Glucophage is the brand name of the generic drug metformin hydrochloride. It is FDA-approved for the management of type-2 diabetes, but many doctors use it off-label for insulin resistance in non-diabetic patients. It's thought that if Glucophage is given to patients with risk factors for developing diabetes in the future, then in many cases diabetes could be prevented or delayed. Glucophage works by helping your body become more sensitive to its own insulin, as well as reducing the amount of glucose absorption from the foods we eat and reducing the amount of glucose that is produced by the liver.
I was told that I was insulin resistant in 2005, and my doctor recommended this drug along with a diabetic-type diet. I started out at 500 mg once a day for a week, and then moved up to taking 500 mg twice a day.
I spent my first two months on Glucophage on a roller-coaster of sensations including insatiable hunger, food aversion, and nausea. It is expected that as the insulin levels come down and the body adjusts other hormones in response to the drug that some side effects will occur. Some days I wanted to eat every few hours, while other days I'd be in the middle of a meal that had looked good when I made it, but that suddenly smelled or tasted so bad that if I didn't get it out of my sight I knew I was going to throw up.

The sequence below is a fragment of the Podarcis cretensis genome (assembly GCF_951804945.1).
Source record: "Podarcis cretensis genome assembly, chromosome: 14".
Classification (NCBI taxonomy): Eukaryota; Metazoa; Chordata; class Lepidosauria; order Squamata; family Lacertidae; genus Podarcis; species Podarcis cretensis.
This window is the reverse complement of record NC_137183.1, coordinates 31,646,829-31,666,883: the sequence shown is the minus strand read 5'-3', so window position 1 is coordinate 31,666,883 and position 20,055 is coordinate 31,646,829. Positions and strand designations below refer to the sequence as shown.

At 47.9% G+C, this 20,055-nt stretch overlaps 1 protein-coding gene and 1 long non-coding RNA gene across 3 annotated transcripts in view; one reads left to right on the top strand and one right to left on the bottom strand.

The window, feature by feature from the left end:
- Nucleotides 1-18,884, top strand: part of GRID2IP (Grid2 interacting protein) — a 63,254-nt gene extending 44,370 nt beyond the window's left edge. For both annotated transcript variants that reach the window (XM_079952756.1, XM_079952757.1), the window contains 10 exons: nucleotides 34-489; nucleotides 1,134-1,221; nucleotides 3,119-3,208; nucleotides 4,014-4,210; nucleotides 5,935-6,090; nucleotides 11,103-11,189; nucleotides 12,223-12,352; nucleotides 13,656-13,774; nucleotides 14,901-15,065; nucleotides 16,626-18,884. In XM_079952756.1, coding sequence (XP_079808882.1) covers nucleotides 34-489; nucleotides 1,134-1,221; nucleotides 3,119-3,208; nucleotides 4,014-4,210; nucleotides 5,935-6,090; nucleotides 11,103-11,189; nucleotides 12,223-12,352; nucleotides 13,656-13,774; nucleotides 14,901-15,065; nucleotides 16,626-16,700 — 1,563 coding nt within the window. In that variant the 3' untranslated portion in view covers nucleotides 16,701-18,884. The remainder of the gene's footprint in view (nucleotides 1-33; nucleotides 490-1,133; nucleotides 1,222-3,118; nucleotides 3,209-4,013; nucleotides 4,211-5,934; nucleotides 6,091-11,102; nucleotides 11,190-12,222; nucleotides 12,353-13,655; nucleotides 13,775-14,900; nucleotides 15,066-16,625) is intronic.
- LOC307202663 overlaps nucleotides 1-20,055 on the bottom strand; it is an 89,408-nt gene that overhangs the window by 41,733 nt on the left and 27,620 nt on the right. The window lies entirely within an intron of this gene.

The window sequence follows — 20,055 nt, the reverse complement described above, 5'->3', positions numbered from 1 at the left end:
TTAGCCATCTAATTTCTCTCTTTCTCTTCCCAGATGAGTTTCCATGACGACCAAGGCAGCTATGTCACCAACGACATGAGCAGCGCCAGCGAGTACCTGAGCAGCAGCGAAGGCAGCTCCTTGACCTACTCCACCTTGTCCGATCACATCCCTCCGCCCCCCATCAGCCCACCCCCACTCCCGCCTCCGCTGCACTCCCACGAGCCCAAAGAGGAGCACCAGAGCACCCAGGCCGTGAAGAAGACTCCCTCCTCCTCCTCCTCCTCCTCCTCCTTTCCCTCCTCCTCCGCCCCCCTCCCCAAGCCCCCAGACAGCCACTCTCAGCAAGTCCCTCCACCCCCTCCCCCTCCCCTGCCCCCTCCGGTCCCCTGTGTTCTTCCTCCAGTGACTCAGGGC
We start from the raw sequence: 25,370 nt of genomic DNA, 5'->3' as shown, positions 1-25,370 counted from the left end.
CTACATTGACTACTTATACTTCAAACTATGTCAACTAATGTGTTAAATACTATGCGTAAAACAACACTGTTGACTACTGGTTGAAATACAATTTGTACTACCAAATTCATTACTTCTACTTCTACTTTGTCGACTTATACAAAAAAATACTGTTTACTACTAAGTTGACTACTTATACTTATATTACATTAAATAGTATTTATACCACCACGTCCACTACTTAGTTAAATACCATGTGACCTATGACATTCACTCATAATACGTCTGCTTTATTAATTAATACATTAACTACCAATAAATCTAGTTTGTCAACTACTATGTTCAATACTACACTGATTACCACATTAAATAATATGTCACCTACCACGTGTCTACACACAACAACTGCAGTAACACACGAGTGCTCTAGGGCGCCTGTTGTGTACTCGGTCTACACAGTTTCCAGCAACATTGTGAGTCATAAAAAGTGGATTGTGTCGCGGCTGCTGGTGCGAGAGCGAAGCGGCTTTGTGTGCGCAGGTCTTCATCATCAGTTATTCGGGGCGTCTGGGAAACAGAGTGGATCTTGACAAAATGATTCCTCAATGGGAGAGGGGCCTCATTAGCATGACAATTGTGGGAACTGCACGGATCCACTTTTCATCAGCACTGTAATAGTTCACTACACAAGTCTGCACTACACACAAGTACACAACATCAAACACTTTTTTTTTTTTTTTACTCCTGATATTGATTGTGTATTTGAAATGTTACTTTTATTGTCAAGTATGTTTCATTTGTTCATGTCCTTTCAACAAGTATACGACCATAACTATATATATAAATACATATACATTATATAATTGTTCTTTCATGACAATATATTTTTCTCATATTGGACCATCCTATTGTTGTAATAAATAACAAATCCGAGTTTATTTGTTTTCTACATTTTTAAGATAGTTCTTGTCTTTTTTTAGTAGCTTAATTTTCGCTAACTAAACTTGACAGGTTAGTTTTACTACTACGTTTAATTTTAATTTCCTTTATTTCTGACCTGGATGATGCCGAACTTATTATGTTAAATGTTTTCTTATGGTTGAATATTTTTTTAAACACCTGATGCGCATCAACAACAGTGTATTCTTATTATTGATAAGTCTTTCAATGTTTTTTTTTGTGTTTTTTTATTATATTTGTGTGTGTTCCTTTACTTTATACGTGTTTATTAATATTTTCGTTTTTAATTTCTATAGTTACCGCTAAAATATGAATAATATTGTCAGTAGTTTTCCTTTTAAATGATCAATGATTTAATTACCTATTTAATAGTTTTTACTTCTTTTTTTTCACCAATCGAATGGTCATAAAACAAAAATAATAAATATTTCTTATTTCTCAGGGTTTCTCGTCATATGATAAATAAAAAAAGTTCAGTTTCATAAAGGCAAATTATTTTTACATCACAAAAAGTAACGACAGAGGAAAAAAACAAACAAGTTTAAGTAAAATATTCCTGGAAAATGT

Many patients experience gastrointestinal upset with this drug, but most of what I had was nausea and food aversion. It is important to take this medication with food to decrease the incidence of GI side effects, but it's hard to stick to that rule for two meals a day when you just don't want to think about food. There is a newer version now that is an extended release tablet that only needs to be taken once a day, and it supposedly reduces many of the side effects.
However, I'd go through those two months again in a heartbeat. I lost about five pounds a month my first six months on Glucophage, for a total of a 30-pound weight loss. The long-term health benefits of weight loss are much more important than a few months of not feeling so great. I also think that people who willingly take this drug and understand what it's for are kidding themselves if they think they won't experience some changes in how they feel. Having increased levels of insulin in your body is abnormal, and it needs to be corrected. However, our endocrine systems are complex, and when you change something that's been elevated for an extended period of time you're bound to feel the effects of it.
I stopped taking Glucophage after almost three years when my doctor thought that I didn't need it anymore. I still monitor my blood sugar (although it's never been elevated: in pre-diabetes you usually see increased insulin levels and normal glucose levels) and see my doctor regularly in case I ever need to go back on it. I also stick to a diabetic diet, and I'm amazed at how little I eat these days: when my insulin levels were high I was hungry every few hours and sometimes I'd put away more food than my teenage brother. Now I don't have to be embarrassed if I go out to eat with friends because I'm eating less than half the volume of food that I used to eat.
The best part about this drug is the fact that it's generic, so it makes prevention of serious diseases like diabetes much more affordable for everyone who may be at risk. I got my refills at Wal-Mart and paid $4 for a one-month supply.